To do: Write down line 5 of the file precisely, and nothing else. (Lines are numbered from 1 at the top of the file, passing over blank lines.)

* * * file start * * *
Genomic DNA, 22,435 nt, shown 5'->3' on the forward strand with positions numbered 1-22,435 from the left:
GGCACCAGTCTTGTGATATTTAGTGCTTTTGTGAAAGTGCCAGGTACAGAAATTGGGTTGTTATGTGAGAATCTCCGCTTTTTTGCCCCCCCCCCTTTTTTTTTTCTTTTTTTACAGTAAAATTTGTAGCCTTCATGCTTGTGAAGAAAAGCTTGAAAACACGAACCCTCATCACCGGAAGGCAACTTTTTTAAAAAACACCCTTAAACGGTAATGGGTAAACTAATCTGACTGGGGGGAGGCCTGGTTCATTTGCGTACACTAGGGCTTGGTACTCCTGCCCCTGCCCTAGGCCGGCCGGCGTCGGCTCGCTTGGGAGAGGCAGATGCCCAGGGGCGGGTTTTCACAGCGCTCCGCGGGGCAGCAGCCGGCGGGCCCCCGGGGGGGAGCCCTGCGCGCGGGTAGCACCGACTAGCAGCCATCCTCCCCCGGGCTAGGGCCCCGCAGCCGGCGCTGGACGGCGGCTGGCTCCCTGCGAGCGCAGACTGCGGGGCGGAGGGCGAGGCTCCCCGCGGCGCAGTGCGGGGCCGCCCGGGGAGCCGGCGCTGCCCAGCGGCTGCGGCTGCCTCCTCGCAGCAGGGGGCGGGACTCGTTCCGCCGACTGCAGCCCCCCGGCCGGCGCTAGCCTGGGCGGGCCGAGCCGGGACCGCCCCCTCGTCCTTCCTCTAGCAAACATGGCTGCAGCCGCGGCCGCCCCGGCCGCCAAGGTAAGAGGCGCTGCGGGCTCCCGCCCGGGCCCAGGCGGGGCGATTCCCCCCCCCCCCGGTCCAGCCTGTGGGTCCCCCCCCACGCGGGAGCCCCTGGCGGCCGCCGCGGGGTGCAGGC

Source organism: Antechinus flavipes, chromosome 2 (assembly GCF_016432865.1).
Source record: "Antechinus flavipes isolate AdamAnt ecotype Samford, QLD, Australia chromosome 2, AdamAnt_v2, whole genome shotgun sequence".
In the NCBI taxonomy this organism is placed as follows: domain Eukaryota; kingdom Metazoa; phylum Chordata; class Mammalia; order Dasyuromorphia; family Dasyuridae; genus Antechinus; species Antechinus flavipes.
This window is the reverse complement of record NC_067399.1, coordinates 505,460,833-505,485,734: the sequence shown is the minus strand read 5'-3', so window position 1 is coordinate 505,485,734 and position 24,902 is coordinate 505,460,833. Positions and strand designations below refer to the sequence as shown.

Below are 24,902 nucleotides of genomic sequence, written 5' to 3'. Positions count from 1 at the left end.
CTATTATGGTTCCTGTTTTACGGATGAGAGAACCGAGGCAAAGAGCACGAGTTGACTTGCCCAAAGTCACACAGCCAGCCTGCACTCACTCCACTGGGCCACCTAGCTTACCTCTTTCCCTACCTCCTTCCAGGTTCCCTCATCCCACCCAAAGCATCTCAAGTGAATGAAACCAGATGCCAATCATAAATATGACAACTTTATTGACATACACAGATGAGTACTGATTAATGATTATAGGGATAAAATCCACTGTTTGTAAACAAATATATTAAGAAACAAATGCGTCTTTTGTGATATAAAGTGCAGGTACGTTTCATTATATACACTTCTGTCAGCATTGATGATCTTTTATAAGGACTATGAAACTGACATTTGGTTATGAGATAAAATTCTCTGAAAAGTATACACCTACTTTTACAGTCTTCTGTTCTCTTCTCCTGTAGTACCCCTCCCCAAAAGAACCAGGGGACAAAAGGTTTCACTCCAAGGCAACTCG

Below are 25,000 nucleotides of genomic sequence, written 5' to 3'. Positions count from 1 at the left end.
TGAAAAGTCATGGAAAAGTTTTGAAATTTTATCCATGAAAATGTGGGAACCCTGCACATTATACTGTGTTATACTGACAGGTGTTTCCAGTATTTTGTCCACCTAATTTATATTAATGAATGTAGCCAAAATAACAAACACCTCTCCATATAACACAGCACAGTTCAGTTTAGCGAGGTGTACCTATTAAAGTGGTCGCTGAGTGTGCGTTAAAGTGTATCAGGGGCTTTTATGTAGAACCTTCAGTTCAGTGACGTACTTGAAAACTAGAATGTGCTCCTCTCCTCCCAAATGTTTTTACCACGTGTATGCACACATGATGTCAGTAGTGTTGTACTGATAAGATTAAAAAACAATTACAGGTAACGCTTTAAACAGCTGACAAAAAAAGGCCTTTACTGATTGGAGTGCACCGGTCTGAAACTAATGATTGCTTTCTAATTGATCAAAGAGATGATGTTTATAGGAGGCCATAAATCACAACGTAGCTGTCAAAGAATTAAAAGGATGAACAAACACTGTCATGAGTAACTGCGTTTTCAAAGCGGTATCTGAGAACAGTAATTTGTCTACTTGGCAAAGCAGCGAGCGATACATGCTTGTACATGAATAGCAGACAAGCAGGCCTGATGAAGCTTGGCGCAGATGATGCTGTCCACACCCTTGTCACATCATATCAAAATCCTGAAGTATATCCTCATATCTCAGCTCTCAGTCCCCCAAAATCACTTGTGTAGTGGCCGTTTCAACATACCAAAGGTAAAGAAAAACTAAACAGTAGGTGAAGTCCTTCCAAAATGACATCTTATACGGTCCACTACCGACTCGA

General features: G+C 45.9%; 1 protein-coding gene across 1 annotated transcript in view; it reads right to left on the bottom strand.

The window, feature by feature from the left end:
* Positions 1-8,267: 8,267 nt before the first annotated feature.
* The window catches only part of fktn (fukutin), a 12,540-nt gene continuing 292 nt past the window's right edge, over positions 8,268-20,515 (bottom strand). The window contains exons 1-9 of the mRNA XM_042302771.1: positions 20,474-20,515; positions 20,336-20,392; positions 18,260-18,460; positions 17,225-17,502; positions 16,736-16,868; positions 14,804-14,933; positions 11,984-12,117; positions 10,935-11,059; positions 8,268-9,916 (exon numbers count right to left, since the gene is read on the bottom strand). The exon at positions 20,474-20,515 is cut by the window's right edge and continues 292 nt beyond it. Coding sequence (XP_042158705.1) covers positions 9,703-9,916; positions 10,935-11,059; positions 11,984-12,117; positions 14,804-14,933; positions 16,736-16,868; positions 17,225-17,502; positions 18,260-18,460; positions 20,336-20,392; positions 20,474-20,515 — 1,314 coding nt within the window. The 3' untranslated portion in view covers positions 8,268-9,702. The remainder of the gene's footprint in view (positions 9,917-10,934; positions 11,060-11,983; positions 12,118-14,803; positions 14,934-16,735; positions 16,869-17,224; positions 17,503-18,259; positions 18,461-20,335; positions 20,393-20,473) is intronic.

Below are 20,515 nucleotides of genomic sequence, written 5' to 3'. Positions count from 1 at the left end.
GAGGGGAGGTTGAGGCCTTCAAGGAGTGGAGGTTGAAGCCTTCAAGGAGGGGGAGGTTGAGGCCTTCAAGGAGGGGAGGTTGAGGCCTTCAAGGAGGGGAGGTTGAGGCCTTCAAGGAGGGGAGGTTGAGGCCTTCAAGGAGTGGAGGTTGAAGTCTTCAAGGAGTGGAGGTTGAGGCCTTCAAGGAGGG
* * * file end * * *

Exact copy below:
In the NCBI taxonomy this organism is placed as follows: domain Eukaryota; kingdom Metazoa; phylum Chordata; class Mammalia; order Dasyuromorphia; family Dasyuridae; genus Antechinus; species Antechinus flavipes.